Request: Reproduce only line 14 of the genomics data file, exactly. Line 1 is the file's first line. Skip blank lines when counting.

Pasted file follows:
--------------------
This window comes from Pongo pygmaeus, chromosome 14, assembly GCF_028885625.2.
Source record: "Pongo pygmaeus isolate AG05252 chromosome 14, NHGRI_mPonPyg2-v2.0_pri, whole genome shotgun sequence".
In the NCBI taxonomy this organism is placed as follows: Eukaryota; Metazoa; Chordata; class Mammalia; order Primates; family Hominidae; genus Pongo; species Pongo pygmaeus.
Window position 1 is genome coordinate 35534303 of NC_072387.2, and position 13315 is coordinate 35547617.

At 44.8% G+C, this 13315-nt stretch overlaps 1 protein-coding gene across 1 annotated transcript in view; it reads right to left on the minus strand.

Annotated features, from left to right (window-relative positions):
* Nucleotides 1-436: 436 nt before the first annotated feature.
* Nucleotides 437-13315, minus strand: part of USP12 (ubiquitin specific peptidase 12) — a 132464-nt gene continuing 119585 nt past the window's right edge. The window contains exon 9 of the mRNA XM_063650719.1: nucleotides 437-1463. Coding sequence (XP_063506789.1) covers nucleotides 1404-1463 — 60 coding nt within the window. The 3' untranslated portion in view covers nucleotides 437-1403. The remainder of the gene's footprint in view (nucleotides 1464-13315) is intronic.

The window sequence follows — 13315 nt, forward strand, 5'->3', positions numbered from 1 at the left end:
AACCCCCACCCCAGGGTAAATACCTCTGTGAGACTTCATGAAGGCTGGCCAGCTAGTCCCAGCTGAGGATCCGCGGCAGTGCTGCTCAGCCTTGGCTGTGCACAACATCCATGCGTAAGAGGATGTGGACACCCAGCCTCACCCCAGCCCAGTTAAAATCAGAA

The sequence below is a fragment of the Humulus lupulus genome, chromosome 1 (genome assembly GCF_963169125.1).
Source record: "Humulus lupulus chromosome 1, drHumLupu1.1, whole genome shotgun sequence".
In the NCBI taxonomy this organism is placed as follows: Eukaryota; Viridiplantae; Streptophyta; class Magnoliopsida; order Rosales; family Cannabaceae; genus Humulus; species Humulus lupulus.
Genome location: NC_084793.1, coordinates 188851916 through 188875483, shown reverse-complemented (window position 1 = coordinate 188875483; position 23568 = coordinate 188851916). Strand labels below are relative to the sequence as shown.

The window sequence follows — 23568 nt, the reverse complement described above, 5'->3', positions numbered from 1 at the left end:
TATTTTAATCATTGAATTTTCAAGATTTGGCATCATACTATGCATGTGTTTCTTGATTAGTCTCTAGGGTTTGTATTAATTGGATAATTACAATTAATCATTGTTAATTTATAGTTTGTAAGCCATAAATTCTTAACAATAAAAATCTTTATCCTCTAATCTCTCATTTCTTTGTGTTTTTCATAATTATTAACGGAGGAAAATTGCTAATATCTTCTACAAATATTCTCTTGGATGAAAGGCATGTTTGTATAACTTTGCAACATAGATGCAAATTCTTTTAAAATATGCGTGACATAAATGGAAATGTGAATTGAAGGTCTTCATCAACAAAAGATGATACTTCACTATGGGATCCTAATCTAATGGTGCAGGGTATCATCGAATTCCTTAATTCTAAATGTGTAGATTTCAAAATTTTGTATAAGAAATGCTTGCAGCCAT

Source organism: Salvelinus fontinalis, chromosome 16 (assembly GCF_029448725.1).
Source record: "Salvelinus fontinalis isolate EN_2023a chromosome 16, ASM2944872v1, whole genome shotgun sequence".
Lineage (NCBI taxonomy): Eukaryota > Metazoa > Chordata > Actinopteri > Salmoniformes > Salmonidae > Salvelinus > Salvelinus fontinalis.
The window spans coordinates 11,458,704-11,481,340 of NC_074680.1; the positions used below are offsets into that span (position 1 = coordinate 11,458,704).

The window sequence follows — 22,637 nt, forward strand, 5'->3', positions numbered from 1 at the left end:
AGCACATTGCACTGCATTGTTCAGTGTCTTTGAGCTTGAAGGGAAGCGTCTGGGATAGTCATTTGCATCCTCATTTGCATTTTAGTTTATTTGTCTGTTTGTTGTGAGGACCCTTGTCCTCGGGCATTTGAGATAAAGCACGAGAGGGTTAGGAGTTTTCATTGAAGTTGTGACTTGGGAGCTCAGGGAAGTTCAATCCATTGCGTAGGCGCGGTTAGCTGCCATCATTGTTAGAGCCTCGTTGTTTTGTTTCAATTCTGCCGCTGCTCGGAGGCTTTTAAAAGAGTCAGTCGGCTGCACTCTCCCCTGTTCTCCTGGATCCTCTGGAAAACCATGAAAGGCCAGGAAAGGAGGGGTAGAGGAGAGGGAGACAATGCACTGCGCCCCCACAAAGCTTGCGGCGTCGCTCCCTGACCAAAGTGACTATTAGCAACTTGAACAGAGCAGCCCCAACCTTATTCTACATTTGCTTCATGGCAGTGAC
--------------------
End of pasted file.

Genome location: NC_084793.1, coordinates 188851916 through 188875483, shown reverse-complemented (window position 1 = coordinate 188875483; position 23568 = coordinate 188851916). Strand labels below are relative to the sequence as shown.